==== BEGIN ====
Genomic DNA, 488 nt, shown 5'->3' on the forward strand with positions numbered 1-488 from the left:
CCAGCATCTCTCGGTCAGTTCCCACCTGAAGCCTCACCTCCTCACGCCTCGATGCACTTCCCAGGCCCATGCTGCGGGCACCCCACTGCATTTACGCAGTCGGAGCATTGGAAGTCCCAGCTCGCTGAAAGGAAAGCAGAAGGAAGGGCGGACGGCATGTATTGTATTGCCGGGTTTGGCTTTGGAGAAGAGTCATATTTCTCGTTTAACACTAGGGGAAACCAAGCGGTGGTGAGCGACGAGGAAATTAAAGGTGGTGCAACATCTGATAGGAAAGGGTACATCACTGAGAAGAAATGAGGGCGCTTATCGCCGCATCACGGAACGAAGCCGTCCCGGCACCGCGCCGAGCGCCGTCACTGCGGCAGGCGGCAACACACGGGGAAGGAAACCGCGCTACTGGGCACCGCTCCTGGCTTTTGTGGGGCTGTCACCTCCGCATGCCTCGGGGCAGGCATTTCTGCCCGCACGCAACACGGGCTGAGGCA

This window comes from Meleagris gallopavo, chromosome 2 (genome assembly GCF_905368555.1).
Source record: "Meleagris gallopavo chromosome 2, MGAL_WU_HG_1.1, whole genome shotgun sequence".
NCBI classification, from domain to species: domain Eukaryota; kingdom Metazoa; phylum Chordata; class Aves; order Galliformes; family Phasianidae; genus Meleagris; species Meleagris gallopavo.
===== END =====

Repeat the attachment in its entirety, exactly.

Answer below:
Genomic DNA, 488 nt, shown 5'->3' on the forward strand with positions numbered 1-488 from the left:
CCAGCATCTCTCGGTCAGTTCCCACCTGAAGCCTCACCTCCTCACGCCTCGATGCACTTCCCAGGCCCATGCTGCGGGCACCCCACTGCATTTACGCAGTCGGAGCATTGGAAGTCCCAGCTCGCTGAAAGGAAAGCAGAAGGAAGGGCGGACGGCATGTATTGTATTGCCGGGTTTGGCTTTGGAGAAGAGTCATATTTCTCGTTTAACACTAGGGGAAACCAAGCGGTGGTGAGCGACGAGGAAATTAAAGGTGGTGCAACATCTGATAGGAAAGGGTACATCACTGAGAAGAAATGAGGGCGCTTATCGCCGCATCACGGAACGAAGCCGTCCCGGCACCGCGCCGAGCGCCGTCACTGCGGCAGGCGGCAACACACGGGGAAGGAAACCGCGCTACTGGGCACCGCTCCTGGCTTTTGTGGGGCTGTCACCTCCGCATGCCTCGGGGCAGGCATTTCTGCCCGCACGCAACACGGGCTGAGGCA

This window comes from Meleagris gallopavo, chromosome 2 (genome assembly GCF_905368555.1).
Source record: "Meleagris gallopavo chromosome 2, MGAL_WU_HG_1.1, whole genome shotgun sequence".
NCBI classification, from domain to species: domain Eukaryota; kingdom Metazoa; phylum Chordata; class Aves; order Galliformes; family Phasianidae; genus Meleagris; species Meleagris gallopavo.